Friday, February 12, 2010

Guilt And Shame


Tigers do not just have stripy fur. They have stripy skin. If you were to shave a tiger bald, it would still have stripes.

Not that I recommend trying to shave a tiger.

Guilt is a sense of remorse over something one has done wrong. Guilt can be a positive thing. Guilt can lead a person to make amends for the wrong done and to seek ways to avoid future wrongdoing. Guilt can lead to repentance.

Shame is a sense of remorse over something one is. I cannot think of any situation in which shame is positive, useful or helpful. Shame, unless it is overcome, leads to despair.

Lutherans, by the way, are pretty good at shame. We have inherited from Martin Luther a deeply pessimistic view of human nature. Luther taught that we are sinners through-and-through, unable to do any good apart from God. Luther also taught that God has provided the cure for our sinfulness in the cross of Jesus Christ. So, while we are good at shame, we also proclaim that God removes our shame. We need not despair.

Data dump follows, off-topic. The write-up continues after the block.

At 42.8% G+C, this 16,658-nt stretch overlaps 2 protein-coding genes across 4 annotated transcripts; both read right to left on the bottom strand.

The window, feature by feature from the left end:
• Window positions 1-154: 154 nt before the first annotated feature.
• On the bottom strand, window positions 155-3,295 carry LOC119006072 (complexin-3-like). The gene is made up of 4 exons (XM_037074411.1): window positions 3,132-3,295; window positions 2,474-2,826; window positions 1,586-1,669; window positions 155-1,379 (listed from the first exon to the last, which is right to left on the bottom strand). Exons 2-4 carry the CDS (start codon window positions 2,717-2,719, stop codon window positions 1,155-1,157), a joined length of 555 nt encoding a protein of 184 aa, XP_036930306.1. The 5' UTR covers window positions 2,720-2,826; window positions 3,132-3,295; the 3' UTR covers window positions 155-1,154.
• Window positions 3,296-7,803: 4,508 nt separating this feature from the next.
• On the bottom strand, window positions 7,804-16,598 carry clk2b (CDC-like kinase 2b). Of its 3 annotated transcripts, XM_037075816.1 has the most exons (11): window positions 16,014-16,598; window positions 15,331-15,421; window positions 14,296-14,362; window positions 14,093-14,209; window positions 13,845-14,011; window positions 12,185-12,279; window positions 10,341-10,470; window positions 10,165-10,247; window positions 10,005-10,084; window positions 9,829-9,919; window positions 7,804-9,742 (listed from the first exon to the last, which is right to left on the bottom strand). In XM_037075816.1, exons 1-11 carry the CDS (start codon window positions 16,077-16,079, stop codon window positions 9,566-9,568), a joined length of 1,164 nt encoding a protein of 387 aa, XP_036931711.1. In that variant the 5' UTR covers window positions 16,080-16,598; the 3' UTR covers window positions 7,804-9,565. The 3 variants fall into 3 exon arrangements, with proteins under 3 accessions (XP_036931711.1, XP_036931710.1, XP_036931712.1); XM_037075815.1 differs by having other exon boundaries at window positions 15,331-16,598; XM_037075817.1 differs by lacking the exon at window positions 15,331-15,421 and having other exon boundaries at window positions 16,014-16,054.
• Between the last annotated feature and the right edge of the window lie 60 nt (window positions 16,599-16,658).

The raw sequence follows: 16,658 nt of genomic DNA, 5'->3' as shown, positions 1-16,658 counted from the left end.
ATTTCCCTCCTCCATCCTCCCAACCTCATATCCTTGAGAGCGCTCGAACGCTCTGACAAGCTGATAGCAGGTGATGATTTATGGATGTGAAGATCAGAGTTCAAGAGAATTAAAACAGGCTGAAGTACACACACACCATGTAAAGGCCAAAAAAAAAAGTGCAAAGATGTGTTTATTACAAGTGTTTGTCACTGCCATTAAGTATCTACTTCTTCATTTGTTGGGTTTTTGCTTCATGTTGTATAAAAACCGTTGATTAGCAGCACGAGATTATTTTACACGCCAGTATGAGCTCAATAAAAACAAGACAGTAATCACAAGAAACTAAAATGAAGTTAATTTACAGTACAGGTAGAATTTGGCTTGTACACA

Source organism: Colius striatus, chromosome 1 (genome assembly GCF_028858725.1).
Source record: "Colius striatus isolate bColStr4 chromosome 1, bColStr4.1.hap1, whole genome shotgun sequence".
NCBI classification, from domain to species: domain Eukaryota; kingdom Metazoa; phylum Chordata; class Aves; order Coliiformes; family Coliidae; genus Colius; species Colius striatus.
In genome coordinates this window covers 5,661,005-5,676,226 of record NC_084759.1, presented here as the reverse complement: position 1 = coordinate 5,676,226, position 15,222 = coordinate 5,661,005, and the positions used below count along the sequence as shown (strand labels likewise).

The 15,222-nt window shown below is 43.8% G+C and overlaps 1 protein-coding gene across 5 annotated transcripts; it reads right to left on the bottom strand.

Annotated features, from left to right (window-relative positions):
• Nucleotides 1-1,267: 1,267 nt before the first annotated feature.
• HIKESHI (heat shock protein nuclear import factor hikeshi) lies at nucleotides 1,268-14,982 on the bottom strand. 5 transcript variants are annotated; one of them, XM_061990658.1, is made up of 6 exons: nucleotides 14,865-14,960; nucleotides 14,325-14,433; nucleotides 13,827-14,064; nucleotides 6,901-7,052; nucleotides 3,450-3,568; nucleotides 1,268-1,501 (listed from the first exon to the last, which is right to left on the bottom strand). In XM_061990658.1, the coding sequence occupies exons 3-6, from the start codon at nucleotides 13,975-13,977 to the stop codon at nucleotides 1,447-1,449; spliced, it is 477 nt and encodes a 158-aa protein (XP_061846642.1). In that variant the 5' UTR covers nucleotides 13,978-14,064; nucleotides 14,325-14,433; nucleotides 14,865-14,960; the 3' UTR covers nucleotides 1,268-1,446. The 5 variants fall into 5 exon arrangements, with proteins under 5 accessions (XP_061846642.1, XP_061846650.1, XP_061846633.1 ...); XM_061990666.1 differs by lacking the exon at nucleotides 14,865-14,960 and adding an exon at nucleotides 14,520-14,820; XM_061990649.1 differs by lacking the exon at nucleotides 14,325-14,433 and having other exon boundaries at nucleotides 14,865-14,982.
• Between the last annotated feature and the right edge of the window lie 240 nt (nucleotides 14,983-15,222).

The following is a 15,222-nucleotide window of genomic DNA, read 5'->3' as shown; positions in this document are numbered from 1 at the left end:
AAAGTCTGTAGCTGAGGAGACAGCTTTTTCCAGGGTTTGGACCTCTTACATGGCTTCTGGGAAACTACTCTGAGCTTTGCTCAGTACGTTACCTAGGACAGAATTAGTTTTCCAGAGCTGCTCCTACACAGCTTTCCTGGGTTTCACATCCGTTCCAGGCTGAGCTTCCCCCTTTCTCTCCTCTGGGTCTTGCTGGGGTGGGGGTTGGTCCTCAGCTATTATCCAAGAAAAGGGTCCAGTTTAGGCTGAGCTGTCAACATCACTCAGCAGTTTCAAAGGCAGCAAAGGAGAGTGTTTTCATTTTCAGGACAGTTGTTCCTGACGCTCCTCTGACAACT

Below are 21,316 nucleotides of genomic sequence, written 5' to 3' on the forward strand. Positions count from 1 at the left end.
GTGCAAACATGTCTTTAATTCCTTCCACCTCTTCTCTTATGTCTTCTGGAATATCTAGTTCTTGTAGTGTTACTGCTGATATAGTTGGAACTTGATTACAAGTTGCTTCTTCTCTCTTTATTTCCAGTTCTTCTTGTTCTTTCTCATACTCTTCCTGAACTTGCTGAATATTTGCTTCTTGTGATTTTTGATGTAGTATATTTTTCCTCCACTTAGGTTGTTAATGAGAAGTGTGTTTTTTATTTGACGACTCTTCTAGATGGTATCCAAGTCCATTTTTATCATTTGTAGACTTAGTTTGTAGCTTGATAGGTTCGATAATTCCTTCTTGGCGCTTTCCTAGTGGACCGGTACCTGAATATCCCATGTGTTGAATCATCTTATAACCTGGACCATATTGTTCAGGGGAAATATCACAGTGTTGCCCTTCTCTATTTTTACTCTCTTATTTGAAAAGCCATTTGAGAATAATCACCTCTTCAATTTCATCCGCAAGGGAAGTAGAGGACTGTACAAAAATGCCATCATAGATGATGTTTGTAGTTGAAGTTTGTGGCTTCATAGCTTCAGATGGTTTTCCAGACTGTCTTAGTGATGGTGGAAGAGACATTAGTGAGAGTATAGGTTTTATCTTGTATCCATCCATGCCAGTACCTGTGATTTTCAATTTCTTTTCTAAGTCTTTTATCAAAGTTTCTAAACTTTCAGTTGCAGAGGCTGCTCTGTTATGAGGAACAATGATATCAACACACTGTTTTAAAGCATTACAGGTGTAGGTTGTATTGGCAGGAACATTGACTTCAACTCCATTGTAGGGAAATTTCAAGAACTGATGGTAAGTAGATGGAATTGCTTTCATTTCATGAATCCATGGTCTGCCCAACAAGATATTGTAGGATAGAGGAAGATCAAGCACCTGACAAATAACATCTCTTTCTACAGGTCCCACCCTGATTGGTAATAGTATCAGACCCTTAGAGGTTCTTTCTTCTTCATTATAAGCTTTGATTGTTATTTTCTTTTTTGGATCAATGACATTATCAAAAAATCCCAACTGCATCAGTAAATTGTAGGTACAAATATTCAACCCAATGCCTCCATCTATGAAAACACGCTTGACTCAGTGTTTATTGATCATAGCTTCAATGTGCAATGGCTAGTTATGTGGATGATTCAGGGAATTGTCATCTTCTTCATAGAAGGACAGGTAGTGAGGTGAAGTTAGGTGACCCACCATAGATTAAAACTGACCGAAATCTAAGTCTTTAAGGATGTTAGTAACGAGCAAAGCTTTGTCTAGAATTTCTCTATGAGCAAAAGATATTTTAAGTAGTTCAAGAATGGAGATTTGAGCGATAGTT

Sexuality lies close to the core of our being. Our sexual orientation is a state of being. We may repent of sexual acts, but we cannot repent of sexual nature. Too often persons of homosexual orientation have been made to feel shame for what they are. If the statistics are to be believed, homosexuality is a significant risk factor for adolescent suicide. Shame leads to despair.

The best research and science tell us that our sexual orientation is innate in us. So-called “reparative therapies” which attempt to change homosexual orientation do not work and can be harmful. “Reparative therapy” is like trying to shave the stripes off of a tiger.

Christians, it is time that we stopped inflicting shame on persons of homosexual orientation.

Just for fun, can you find "the hidden tiger" in the illustration that accompanies this post? I found the picture, and you can find the answer, at this website.

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